When Karavalli opened at the Gateway Hotel, Bangalore, in 1991 it thrived on one ideology – an exultation of seafood by using high-quality locally produced ingredients and traditional recipes that were procured from Mangalorean, Konkan and Kerala kitchens.
Back then Chinese, Continental and the quintessential Punjabi cuisine with Butter chicken, Shahi Paneer and Dal Makhani ruled the palate of the people. After a few teething problems and days of vacant tables, the restaurant started seeing a trickle of guests. The food reviews were so good that the word spread and it gained fame as a charming, must-go-to culinary haven in Bengaluru.
That was nearly three decades ago but the buzz has never ever waned. Karavalli continues to allure and has been endearing itself to its patrons. There has been consistency in taste and the food remain authentic to the region. Chef Naren Thimmaiah, Executive Chef of the Gateway Hotel attributes the popularity of the restaurant to two important factors. Says Chef Thimmaiah –
“First, since its inception, 80-85 per cent of the ingredients used in the dishes are locally sourced. That’s the main job done for us since the ingredients used are all fresh and of high quality. Secondly, in a team of 10 in the kitchen, 8 of us have been there for the last 10-15 years, cooking and perfecting the dishes as much as possible. Everyone knows what is required and the process is well understood. These are the two main reasons why there is hardly any difference in the taste even if you visit after a period of time. “
Varq, the elegant dining restaurant at Taj Mahal Hotel, is celebrating its 11th anniversary and gives an opportunity to Delhi-ites to savour the food of Karavalli at the restaurant till the 28th September. The pop-up at Varq showcases an array of culinary fare from Karavalli. The best of coastal cuisine and Chef’s favourite all feature in the menu. Kerala’s Meen Eletittad slathered with Malabar paste and pan-fried in a banana leaf wrap, makes the black pomfret incredibly soft, flaky and coated in the spicy juice of the marinade. Prawns tossed in a Kerala spice mix full of flavours of tomato, ginger, green chilli and coconut slivers give the Prawn Roast a unique flavour profile. Koli Barthad gets its tartiness from Coorg vinegar that is integral to the chicken dish lifts it up as an appetizer. The vegetarians can relish Patrade where colocasia leaves lend their flavours when they pillowcase a paste of lentils and spices.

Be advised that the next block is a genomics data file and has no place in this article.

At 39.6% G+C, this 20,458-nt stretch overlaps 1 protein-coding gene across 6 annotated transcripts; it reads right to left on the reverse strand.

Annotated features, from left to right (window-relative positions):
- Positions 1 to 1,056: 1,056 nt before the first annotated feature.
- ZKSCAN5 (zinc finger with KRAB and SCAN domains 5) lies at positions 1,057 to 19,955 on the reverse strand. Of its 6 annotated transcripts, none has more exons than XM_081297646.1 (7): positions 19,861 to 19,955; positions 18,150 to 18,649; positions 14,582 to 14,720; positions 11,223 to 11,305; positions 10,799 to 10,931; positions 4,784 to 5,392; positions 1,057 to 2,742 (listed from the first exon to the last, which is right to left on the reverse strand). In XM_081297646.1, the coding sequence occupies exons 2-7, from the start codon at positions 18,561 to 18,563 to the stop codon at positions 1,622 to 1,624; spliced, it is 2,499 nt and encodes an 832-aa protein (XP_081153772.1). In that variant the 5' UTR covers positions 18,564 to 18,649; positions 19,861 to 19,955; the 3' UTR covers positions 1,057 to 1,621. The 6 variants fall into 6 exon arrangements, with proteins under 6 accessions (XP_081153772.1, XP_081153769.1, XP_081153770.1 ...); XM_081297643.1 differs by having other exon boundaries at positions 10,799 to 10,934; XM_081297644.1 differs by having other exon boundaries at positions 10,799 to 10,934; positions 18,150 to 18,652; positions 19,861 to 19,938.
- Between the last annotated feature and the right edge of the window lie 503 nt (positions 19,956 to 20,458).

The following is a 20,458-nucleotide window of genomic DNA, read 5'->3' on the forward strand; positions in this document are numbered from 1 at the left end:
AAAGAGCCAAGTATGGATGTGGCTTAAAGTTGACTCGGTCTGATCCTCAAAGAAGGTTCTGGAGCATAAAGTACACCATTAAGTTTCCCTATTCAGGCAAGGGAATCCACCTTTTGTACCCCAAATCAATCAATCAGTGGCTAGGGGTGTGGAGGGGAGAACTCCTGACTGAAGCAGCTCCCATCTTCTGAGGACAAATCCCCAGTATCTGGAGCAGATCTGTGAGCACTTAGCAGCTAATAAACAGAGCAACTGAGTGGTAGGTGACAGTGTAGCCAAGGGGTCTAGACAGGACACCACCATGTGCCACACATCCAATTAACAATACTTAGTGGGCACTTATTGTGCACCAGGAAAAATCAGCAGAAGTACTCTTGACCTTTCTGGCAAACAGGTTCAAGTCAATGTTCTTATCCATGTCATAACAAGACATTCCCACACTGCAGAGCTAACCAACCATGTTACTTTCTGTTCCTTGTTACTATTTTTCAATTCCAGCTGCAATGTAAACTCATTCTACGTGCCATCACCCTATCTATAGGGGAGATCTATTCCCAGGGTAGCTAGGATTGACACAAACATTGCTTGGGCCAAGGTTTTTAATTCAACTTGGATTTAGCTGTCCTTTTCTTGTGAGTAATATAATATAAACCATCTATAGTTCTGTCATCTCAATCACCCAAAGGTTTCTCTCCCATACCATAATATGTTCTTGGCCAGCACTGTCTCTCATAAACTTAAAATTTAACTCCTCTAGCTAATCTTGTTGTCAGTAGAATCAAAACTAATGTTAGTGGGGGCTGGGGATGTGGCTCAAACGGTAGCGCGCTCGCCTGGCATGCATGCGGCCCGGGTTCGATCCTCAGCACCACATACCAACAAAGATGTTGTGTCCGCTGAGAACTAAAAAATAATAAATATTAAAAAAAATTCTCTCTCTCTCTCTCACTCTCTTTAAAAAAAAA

The curry pots in Karavalli are a potpourri of exciting flavours and despite the use of coconut, each curry differs in taste according to the souring agents like Kachampuli, Coorg vinegar and spices. In the Allapuzha Meen Curry the tartness of the seer fish is offset by ground coconut giving it a unique flavour. Hailing from the Bunt community Kori Gassi is a star dish. At the pop-up, the chicken derives its colour from Byadgi chillies while fresh coconut, coriander and tamarind add depth and flavour. Whether for its tanginess or its uniqueness, I loved the Maavinkai Mensukkai – chunks of brine-preserved mangoes are cooked in a blend of chillies and coconut and taste similar to chutney. Enjoy by itself or dunk in a neer dosa, sanna or idiyappam.
Goa shines in the dessert section- the multi-layered Bebinca and the lip-smacking delicious, Dodol – a rice cake cooked gently in coconut milk and jaggery. I loved its soft, sweet texture like pudding. It just melts in your mouth.
A passionate chef, commitment to tradition, organic ingredients, fresh produce, years of experience and Karavalli’s unassailable reputation make perfect reasons why the Karavalli Pop-Up at Varq must not be missed. There could be no better way than this to enjoy its 11th anniversary.
Very well described.
Thank you, Vishal.Appreciate your feedback.
These dishes seem so tempting 🙂